Confusion, Hyperactive Delirium, and Secondary Mania in Right Hemispheric Strokes: A Focused Review of Neuroanatomical CorrelatesDavid L. Perez1,2,3,4*, Eva Catenaccio4 and Jane Epstein3,4
- Corresponding Author:
- Dr. David L. Perez M.D
Brigham and Women's Hospital
Departments of Neurology and Psychiatry
75 Francis Street, Boston, MA 02115
E-mail: [email protected] com
Received date: June 01, 2011; Accepted date: July 15, 2011; Published date: September 20, 2011
Citation: Perez DL, Catenaccio E, Epstein J (2011) Confusion, Hyperactive Delirium, and Secondary Mania in Right Hemispheric Strokes: A Focused Review of Neuroanatomical Correlates. J Neurol Neurophysiol S1. doi:10.4172/2155-9562.S1-003
Copyright: © 2011 Perez DL, et al. This is an open-access article distributed under the terms of the Creative Commons Attribution License, which permits unrestricted use, distribution, and reproduction in any medium, provided the original author and source are credited.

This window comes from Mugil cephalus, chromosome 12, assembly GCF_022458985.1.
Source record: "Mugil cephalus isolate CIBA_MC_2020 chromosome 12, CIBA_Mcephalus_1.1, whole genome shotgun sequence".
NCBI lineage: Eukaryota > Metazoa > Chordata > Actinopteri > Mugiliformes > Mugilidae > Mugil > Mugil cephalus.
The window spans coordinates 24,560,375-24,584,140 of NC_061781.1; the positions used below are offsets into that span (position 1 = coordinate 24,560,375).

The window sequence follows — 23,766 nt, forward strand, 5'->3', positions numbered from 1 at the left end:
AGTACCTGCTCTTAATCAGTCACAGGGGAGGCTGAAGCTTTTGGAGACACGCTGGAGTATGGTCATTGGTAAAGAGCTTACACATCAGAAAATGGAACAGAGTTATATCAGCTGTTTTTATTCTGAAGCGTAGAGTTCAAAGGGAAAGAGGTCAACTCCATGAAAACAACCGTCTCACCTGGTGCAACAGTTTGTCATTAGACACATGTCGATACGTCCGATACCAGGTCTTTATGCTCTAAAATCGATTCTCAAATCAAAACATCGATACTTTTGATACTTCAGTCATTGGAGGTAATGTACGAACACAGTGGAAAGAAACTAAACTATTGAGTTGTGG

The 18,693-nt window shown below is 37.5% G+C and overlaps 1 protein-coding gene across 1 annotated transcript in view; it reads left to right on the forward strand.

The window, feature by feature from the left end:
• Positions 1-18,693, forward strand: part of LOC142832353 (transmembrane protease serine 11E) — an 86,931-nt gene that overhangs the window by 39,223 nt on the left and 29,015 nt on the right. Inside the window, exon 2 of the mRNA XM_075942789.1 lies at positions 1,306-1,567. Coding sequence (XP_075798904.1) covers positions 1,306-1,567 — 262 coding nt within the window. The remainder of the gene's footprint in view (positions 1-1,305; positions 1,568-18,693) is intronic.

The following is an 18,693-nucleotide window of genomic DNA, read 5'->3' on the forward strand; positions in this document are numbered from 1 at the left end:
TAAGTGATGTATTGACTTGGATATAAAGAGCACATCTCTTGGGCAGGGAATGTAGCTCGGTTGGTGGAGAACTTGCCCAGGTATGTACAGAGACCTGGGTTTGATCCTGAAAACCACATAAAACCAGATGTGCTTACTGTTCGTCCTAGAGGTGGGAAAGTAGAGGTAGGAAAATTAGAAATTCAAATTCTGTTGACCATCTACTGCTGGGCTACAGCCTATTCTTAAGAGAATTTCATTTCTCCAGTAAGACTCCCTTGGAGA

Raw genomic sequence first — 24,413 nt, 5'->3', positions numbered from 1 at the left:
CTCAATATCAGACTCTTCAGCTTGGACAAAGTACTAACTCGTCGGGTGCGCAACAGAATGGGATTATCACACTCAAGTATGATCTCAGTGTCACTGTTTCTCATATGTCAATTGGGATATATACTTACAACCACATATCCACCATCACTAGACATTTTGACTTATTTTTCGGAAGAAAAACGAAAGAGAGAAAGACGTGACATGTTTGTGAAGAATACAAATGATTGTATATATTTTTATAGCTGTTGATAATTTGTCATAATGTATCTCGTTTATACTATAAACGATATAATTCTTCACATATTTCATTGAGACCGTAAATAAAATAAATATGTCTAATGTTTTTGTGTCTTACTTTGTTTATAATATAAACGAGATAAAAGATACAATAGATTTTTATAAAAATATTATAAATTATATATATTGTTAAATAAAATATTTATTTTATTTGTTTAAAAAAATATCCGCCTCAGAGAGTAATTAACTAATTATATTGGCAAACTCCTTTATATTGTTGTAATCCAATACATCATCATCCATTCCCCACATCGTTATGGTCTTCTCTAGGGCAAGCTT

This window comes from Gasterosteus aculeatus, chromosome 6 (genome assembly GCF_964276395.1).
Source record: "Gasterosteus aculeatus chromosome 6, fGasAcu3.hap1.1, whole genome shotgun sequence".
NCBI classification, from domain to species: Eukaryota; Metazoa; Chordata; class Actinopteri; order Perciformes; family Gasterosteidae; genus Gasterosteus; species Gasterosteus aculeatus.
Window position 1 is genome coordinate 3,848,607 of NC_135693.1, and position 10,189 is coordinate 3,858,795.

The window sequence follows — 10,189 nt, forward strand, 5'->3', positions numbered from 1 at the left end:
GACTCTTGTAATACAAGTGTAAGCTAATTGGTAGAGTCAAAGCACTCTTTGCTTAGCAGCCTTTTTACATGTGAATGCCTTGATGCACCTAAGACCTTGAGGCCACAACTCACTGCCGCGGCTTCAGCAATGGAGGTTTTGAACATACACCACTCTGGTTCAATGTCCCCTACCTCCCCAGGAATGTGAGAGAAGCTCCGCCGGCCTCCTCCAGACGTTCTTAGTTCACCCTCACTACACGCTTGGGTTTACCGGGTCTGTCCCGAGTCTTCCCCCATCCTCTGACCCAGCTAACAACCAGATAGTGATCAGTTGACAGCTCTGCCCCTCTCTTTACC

Affective and behavioral neuropsychiatric disturbances are frequently encountered in post-stroke patients. While the neural correlates of conditions such as post-stroke depression and apathy have been well investigated, confusion, hyperactive delirium, and secondary mania are less well detailed. In This article, a case of right hemispheric stroke presenting with acute confusion and agitation is described to introduce the topic, followed by a focused review of the post-stroke right hemispheric lesional correlates of non-agitated confusion, hyperactive delirium, and secondary mania. These three post-stroke syndromes have both overlapping and non-overlapping structural components. Non-agitated confusional states may preferentially involve higher order perceptual/attentional association cortices (parietal, occipital, prefrontal) and related subcortical connections. Right hemispheric post-stroke patients with hyperactive delirium often share similar lesion sites, but also have a greater tendency to involve limbic related medial temporal lobe structures. Lesions particularly associated with secondary mania include orbitofrontal-subcortical circuits and medial temporal lobe structures.